The roster certainly may change between now and early October when the Golden Knights hit the ice for real, but at the moment, there’s an overload at the forward position.
William Karlsson, Jonathan Marchessault, Reilly Smith, Paul Stastny, Max Pacioretty, Erik Haula, and Alex Tuch have all averaged at least 16:30 per game in their time with the Golden Knights. Mark Stone played just 17:39 per game in the regular season in Vegas while he averaged over 20 per game in Ottawa.
With the addition of Nikita Gusev and maybe Cody Glass, the question that has to spring to mind is, how are the Golden Knights going to manage all these minutes?
This is just nine of the 12 forwards. Stone’s time will almost certainly go up and Eakin’s will likely decrease, but it’s hard to imagine players like Tuch, Pacioretty, Haula or others to drop too much further below their VGK averages.
When a series goes seven games, it’s the nature of the beast for the losing team to look back at every play, every call, and every decision to come up with answers as to what went wrong.
Of course, it’s been harped on time and time again that the call on Cody Eakin was blown and it cost the Golden Knights a chance to still be playing today. However, there’s no denying the fact that Vegas lost three other games in the series that could have nullified that gaffe.
In Games 5 and 6, Vegas played well and close games just didn’t fall their way, but Game 1 was a much different story. When the series got underway in San Jose, the Golden Knights seemed to take a moment to really get going. By the time they did, it was too late and they instantly dug themselves a hole in the series they would eventually climb out of, only to fall right back in.
Over the course of the first six games, head coach Gerard Gallant made one lineup change. That was putting Colin Miller, who was scratched in Game 1, back into the lineup for Nick Holden.
It was a peculiar decision to bench Miller in the first place, and one that would only get weirder as questions would later be answered about the lineup move.
Miller played all 102 games last season, 65 of the 82 in the regular season this year, and all of the previous seven heading into playoffs. Also, Miller took part in 13 of the 14 prior meetings between the Sharks and Golden Knights, scoring three goals, putting up five assists, and recording a +4 rating. Vegas won nine of the 13 games Miller played against San Jose and lost the one he didn’t.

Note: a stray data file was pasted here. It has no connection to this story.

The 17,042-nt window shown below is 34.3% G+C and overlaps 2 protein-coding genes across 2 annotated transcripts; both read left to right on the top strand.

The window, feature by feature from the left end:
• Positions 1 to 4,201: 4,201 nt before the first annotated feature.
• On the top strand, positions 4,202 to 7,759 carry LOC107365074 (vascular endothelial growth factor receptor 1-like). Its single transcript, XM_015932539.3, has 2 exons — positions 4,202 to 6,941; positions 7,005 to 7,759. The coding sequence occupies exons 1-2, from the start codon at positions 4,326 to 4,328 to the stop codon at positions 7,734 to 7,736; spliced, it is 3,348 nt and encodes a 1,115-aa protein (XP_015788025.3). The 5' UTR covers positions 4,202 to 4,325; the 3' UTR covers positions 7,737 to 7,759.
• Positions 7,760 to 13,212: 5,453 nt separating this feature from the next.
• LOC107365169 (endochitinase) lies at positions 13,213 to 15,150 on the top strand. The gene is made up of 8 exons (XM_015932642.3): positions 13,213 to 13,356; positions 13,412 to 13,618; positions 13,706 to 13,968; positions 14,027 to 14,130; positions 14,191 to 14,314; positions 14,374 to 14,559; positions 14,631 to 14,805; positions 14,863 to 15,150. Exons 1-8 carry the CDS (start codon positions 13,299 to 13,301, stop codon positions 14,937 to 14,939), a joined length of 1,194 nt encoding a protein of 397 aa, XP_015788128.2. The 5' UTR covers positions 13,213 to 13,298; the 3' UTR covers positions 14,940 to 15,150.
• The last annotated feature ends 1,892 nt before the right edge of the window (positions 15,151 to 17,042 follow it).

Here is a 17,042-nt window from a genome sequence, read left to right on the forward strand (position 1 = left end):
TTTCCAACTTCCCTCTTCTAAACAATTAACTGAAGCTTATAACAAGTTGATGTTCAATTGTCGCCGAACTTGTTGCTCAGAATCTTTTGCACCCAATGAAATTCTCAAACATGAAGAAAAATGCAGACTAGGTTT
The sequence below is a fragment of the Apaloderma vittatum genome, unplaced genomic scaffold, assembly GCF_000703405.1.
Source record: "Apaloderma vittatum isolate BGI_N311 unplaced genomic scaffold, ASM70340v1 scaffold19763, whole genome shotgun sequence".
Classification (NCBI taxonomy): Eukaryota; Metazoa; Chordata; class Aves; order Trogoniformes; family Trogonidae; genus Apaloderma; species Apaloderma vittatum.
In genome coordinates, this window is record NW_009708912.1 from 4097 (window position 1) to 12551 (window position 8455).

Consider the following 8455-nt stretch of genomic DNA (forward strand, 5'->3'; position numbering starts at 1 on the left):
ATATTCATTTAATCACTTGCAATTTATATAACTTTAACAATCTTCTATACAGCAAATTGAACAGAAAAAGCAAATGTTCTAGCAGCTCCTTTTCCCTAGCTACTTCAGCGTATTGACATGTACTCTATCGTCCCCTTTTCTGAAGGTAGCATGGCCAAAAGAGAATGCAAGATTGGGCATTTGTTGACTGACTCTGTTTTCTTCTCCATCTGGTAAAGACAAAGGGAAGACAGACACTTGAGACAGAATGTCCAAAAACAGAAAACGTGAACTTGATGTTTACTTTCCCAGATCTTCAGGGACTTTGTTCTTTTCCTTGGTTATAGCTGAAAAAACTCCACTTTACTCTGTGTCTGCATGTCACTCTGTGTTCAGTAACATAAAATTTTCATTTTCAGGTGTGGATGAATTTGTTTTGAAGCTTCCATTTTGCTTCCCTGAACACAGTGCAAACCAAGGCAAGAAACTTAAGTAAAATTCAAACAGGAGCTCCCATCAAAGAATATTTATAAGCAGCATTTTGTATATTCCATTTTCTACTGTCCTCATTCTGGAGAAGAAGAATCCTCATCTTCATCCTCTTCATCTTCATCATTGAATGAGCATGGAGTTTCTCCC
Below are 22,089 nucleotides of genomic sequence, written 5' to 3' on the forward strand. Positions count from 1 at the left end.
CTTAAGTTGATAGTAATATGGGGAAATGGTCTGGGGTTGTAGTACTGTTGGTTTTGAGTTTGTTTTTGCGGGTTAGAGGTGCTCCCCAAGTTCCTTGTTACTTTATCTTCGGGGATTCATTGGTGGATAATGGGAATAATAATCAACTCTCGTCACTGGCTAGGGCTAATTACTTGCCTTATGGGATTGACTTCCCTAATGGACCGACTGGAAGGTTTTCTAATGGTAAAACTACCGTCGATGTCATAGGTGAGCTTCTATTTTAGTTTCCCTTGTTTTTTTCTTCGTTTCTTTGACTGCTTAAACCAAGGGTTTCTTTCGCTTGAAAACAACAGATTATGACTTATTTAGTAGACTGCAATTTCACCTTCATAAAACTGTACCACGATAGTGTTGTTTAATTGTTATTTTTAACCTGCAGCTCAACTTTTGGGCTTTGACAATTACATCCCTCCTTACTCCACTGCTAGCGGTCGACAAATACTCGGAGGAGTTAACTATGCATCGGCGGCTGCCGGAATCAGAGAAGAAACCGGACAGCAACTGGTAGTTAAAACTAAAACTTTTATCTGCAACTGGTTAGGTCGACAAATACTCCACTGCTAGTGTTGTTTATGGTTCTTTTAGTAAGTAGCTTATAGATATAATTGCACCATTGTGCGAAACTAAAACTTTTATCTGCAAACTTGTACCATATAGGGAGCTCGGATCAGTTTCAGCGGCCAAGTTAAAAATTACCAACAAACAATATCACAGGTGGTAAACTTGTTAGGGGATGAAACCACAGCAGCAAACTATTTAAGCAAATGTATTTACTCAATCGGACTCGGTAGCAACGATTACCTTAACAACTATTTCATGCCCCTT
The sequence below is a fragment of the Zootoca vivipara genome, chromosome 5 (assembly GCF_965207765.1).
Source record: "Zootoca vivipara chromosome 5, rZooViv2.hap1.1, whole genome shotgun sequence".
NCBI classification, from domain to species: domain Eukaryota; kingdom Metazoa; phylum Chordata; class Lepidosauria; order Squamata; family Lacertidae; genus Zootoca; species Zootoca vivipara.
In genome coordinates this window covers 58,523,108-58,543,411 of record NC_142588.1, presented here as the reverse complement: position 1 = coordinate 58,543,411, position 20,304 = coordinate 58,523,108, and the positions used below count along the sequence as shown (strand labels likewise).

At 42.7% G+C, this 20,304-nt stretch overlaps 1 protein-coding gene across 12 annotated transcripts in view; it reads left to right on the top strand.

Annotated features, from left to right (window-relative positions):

This was the reasoning for scratching Miller after Game 1 from the Golden Knights head coach.
That was… Like I told you the other day, we play 20 hockey players and there’s some good players that are not playing tonight so we decided he’s not going to play tonight. -Gallant
Is he healthy? – SinBin.vegas
Yes, everybody’s healthy. -Gallant
However, it clearly wasn’t that simple.
Miller took warmups prior to Game 1 against the Sharks. No other player (with the exception of Jimmy Schuldt days after he joined the team) skated in warmups and then didn’t play for the Golden Knights in 2018-19. In 2017-18 it happened only a handful of times and in every instance, it was precautionary to cover for a player who might be injured and unable to play.
As Gallant confirmed, no one was injured. Miller skated alongside the scratches in morning skate the day of Game 1, so the decision was clearly not made in the spur of the moment before the game.
To make matters even more confusing, Miller was instantly placed back in the normal rotation on the off-day between Games 1 and 2. He played in every game the rest of the series, and Gallant made an interesting comment when asked about Miller prior to Game 4.
Gallant says he absolutely considered using Gusev in the series but basically said in the end it came down to the fact that he didn't fully know the systems and it wasn't worth the risk. Opted for Pirri and he thought he played great in Game 7.
The Golden Knights used the same strategy against Drew Doughty and the Kings. (Photo Credit: SinBin.vegas Photographer Brandon Andreasen)
One of the most dangerous aspects of the San Jose Sharks is their depth of defensemen with offensive abilities. Whether it’s the team leader in points in Brent Burns, or one of the league’s best puck movers in Erik Karlsson, or even the less known players like Brendan Dillon or Justin Braun, the Sharks aren’t lacking offensive production from their defensemen.